Bernard Campos and David Serbeck are both ordinary, reasonable middle-aged family men living in Utah. Both parents of multiple children, one a CPA, the other a former army sniper. Neither have any mental illness or are known to have committed any crimes. However, due to bad timing and a couple of guns, one is paralyzed and the other on trial.
Serbek's neighborhood had been targeted by a spate of minor crimes -- mailbox thefts. There was a description of the vehicle, so he and a friend, the president of the homeowners association, decided to cruise around looking for the car. While looking, they stopped quickly to avoid hitting two girls and claim that they said to them "Be safe going home." A few minutes later they saw a car they thought matched the description and followed it, giving up when the car sped onto a main street. It was almost midnight.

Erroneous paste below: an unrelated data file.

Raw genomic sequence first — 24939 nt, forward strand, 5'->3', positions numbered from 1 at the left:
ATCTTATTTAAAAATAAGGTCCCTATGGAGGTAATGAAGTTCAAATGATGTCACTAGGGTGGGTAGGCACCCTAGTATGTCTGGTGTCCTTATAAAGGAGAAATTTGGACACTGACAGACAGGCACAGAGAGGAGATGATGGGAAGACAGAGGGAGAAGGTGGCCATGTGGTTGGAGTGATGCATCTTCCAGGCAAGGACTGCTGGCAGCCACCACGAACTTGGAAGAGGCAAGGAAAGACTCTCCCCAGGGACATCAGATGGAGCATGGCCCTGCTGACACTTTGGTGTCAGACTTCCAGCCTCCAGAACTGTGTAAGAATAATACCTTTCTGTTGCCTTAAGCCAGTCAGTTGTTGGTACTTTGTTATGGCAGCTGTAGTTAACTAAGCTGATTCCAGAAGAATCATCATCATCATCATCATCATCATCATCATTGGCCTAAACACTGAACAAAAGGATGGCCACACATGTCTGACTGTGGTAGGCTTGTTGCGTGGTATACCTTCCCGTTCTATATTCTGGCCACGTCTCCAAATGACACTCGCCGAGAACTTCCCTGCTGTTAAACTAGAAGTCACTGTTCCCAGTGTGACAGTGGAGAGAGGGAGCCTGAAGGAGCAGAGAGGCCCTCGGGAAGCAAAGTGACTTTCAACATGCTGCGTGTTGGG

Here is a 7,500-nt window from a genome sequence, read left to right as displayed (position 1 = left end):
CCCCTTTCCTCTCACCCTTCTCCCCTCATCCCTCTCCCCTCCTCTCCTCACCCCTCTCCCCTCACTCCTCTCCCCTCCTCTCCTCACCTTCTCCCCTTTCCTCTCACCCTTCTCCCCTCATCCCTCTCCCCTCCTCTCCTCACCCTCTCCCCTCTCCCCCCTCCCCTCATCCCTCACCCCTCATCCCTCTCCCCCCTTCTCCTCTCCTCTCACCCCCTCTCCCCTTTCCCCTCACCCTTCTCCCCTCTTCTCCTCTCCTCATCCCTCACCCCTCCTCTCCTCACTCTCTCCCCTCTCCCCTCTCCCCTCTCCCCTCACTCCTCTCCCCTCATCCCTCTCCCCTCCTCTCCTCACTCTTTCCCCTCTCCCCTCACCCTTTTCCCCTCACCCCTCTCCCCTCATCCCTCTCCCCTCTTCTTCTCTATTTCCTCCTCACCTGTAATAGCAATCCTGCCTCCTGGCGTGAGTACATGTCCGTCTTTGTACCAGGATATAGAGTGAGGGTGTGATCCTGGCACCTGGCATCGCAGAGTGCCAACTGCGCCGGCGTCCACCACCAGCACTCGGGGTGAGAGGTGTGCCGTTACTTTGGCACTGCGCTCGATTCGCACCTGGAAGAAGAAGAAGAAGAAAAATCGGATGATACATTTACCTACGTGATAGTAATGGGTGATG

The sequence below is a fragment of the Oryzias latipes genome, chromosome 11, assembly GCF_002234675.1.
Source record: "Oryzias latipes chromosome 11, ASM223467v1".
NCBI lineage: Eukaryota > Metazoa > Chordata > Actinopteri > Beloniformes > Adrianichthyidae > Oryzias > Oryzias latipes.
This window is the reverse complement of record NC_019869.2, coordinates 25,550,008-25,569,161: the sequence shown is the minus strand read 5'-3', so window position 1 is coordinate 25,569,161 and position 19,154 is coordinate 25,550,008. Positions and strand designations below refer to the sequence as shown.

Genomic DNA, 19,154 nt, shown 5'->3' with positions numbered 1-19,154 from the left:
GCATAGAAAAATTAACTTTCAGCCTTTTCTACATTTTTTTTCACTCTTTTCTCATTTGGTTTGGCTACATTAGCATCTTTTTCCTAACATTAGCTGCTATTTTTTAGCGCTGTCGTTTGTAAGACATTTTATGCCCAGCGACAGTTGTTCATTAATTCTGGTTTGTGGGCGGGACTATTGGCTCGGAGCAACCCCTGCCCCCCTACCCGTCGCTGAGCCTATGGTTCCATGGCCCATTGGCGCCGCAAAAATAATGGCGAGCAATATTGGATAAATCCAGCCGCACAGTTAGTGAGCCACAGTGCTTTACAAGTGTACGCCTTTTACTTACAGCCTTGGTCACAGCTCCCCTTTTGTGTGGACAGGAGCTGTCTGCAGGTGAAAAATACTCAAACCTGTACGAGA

A bit earlier, Campos had received a call from his daughter, who told him that a man had almost accidentally hit him in a car and that she was disturbed by the exchange. She had gone to get her car and retrieve a couple of friends from a party, and also claimed that Serbecks car had been following her for a while.
Fast forward to Campos finding Serbeck still looking for the mailbox thieves. What transpired isn't completely clear, but the two exchanged a few sentences. Both carried guns and Serbek wound up on the wrong side of the exchange. More details on this story can be found here.
At it's face, this case appears to be a textbook example for gun control rights. Two reasonably normal people, motivated by all the right reasons in a confusing and emotionally charged situation. In the heat of the moment they reached for the convenience of their nearby weapon and one innocent man will never walk and the other may go to prison (and regardless will spend the rest of his life knowing he shot an innocent man).
No lives were in danger, no one had called the police for help.